Fiat Chrysler Automobiles has proposed a 50-50 merger with Groupe Renault that would create the world’s third largest automobile company behind Volkswagen AG and Toyota Motor, and ahead of General Motors, while bolstering each automaker in markets and segments where they are lagging.
If approved by each company’s boards, the new company will operate under a Dutch parent company, according to the non-binding proposal. Its board initially will consist of 11 members, with the majority being independent, and four from each group as well as one nominee from Nissan, which formed a strategic alliance with Renault and Mitsubishi in 2009.
FCA’s main headquarters are in the Netherlands; its financial headquarters are in London for tax purposes. Renault is based in Boulogne-Billancourt, France, in the suburbs of Paris.
“Do not underestimate the political and strategic dimensions of a combination that, based on 2018 financial results, would produce an industry behemoth generating $190 billion in revenue, $11.2 billion in operating profit and nearly $9 billion in net profit. It would boast a wide array of brands -- from Renault’s budget Dacia and Lada brands and its mainstream Renault, to Maserati, Alfa Romeo, Ram and Jeep, the world's hottest SUV brand -- and it would offer complementary footprints in most major markets,” Daniel Howes writes for the Detroit News.
“But the deal stems also from the void left last year by the exit of two of the industry’s most dominant and hard-driving figures. Fiat Chrysler’s former chief executive Sergio Marchionne and Renault’s longtime chairman Carlos Ghosn had circled each other for years and had informally discussed cooperation,” point out Eric Sylvers, Nick Kostov and Christina Rogers for the Wall Street Journal.
“Marchionne died last July in a clinic in Zurich from complications linked to an undisclosed condition. … A few months later, Mr. Ghosn was arrested in Japan for alleged financial misconduct, which he denies,” they add.
“Michelle Krebs, executive analyst with Cox Automotive’s Autotrader, noted the long focus at FCA on the benefits of consolidation. ‘This is something Sergio Marchionne talked about for a long time, that the industry needs to consolidate, that they’re wasting a tremendous amount of money’ on each company pursuing technology development,” writes the Detroit Free Press’ Eric D. Lawrence.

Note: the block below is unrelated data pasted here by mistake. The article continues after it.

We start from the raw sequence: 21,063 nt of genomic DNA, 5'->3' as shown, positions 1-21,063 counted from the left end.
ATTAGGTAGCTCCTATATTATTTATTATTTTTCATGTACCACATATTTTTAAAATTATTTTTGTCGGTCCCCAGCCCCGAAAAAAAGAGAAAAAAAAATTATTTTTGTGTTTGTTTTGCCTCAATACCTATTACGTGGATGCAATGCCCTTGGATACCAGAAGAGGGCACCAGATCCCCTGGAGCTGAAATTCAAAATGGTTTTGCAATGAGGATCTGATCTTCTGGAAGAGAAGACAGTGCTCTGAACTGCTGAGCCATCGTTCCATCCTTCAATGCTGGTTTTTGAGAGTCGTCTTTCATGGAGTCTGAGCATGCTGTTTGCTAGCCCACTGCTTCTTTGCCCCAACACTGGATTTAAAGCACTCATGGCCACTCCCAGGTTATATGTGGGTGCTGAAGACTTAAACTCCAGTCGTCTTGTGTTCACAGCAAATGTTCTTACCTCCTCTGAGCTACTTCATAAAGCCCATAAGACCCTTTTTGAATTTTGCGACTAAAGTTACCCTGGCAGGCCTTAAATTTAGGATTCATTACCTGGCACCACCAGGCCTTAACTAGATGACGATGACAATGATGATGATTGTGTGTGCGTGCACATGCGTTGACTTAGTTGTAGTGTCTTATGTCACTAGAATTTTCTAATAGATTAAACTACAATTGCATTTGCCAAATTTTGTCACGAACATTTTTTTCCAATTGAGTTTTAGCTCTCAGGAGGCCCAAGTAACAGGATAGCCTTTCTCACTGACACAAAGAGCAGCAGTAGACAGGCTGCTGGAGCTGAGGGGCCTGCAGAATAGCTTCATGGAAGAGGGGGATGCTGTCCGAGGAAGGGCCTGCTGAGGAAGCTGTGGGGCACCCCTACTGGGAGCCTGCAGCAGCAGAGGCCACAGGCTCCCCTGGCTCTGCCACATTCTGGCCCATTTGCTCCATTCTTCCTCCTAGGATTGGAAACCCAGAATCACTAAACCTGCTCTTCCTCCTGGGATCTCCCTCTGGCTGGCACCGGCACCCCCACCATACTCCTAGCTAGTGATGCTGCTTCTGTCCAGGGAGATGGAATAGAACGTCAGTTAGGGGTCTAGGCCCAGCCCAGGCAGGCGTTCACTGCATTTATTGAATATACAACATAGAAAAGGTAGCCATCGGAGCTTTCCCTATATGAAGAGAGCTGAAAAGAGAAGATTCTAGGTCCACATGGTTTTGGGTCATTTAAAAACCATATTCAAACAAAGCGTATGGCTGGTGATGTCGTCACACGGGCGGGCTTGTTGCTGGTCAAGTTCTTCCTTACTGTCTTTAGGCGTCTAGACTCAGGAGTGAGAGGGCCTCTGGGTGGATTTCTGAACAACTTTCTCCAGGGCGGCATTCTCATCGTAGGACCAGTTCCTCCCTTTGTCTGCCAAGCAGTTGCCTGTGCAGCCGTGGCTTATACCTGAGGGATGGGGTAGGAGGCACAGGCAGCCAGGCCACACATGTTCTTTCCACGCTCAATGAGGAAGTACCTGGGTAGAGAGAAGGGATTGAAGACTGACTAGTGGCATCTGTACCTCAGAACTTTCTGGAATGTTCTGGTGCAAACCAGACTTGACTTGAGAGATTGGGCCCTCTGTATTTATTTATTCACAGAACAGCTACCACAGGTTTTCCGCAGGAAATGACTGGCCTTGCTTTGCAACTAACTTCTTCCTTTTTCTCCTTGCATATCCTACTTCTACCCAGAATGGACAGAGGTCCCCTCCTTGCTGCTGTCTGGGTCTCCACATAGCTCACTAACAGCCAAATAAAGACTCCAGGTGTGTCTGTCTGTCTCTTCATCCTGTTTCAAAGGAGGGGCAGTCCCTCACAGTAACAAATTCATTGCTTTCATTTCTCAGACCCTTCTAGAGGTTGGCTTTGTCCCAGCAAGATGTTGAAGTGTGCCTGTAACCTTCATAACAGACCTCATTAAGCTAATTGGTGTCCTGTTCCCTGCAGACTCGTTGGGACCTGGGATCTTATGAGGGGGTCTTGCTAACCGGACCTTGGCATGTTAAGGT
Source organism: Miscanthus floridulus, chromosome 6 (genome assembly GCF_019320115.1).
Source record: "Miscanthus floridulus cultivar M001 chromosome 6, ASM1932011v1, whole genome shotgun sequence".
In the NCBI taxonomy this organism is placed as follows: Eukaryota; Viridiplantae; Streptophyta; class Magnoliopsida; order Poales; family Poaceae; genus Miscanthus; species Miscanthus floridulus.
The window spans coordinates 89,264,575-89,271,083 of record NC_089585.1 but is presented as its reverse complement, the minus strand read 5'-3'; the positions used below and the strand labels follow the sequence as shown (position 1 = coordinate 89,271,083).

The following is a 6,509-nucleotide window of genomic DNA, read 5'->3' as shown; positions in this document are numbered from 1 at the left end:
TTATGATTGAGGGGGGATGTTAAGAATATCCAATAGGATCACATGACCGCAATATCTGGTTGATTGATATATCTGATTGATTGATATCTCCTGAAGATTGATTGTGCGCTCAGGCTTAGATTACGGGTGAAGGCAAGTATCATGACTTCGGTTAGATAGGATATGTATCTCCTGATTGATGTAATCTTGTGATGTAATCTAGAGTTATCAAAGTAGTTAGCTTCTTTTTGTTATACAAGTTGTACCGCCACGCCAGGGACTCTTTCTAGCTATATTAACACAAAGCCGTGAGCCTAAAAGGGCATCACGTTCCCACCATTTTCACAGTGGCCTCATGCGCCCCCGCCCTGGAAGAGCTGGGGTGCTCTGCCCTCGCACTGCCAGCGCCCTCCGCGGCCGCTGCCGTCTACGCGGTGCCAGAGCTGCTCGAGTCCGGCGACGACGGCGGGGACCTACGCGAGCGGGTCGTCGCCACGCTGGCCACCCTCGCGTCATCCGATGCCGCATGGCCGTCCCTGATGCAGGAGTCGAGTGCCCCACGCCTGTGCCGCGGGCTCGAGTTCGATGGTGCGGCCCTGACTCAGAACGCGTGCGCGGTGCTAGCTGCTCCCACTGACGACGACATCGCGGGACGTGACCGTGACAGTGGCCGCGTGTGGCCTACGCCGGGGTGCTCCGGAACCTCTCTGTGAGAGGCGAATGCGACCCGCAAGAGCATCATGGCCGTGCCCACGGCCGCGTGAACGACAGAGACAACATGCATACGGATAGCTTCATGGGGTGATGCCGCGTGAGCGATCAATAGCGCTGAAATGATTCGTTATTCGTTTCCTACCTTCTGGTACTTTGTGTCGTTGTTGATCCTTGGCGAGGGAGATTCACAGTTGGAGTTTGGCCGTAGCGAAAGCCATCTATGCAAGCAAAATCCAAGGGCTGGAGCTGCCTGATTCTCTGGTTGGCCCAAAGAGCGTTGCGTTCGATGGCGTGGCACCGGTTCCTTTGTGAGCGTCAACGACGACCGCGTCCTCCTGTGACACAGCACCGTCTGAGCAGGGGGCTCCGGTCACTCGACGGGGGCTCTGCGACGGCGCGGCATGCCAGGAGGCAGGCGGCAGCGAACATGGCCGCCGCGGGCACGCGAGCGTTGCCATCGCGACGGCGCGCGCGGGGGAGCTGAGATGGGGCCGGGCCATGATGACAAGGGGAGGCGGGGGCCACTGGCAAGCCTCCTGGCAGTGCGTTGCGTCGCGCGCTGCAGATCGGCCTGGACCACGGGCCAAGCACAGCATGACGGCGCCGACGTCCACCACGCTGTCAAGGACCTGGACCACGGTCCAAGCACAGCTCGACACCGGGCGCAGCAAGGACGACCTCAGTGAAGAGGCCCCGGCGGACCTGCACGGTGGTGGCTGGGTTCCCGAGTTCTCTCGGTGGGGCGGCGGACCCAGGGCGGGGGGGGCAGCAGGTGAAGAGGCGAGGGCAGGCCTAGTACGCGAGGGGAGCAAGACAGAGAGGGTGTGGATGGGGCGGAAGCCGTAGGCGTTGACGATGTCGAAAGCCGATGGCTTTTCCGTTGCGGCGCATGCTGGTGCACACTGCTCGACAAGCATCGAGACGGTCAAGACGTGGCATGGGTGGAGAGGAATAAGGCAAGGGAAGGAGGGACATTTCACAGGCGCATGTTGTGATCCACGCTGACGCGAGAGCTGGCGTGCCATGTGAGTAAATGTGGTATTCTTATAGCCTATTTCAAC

“Krebs noted that both companies have different footprints, and Renault no longer has a presence in the United States, where FCA makes the bulk of its profits from its Jeep and Ram truck brands,” Lawrence adds.
“Neither Fiat nor Renault are unprofitable or facing imminent collapse. But both face painful industry upheaval: car sales are slowing, just as the costs to develop electric vehicles and comply with ever-stricter emissions targets are surging,” writes Bloomberg’s Chris Bryant in Automotive News.
Fiat thinks the answer is to achieve huge scale and thereby share the financial burden in meeting those challenges. Is it?
“Due to its limited financial resources, Fiat is a laggard in EVs while Renault is an acknowledged leader,” Bryant continues. "But thanks to its acquired Jeep and Ram brands, Fiat has a very profitable truck and SUV business in North America. By contrast, Fiat’s European operations are hardly profitable, which may explain why it picked Renault as a potential merger partner over Peugeot SA, whose sales are more heavily skewed towards Europe.”
Notably, the release announcing the deal states that there would be “no plant closures as a result of the combination” while projecting $5.6 billion in annual savings -- a figure that Bryant, for one, is “skeptical” about.
The gazillion-dollar question is whether Renault is game.
“Will Renault agree to it? For now it says it’s just studying the plan, but expect the existing alliance with the Japanese automakers and Renault’s own partial ownership by the French government to make this more complicated than it would be otherwise,” suggests Patrick George for Jalopnik.
“But given slumping new car sales in China and the U.S., massive costs needed for future technologies and a possible economic downturn on the horizon, expect more merger proposals like this one in the future -- and ones that actually happen.”
Indeed, “proposing a full-blown merger illustrates the urgency that automakers feel as they stand on the brink of what may be the biggest period of transition since the early days of the automobile,” observe Jack Ewing, Liz Alderman, Andrew Ross Sorkin and Neal E. Boudette for the New York Times.
“There is a consensus among industry executives and analysts that carmakers must link up to share the cost of a transition from internal combustion engines to avoid being run over by fast-moving tech industry challengers like Tesla or Uber. A Fiat-Renault deal would put pressure on rivals to find partners or be left behind as competitors unite in new mega-alliances,” they add.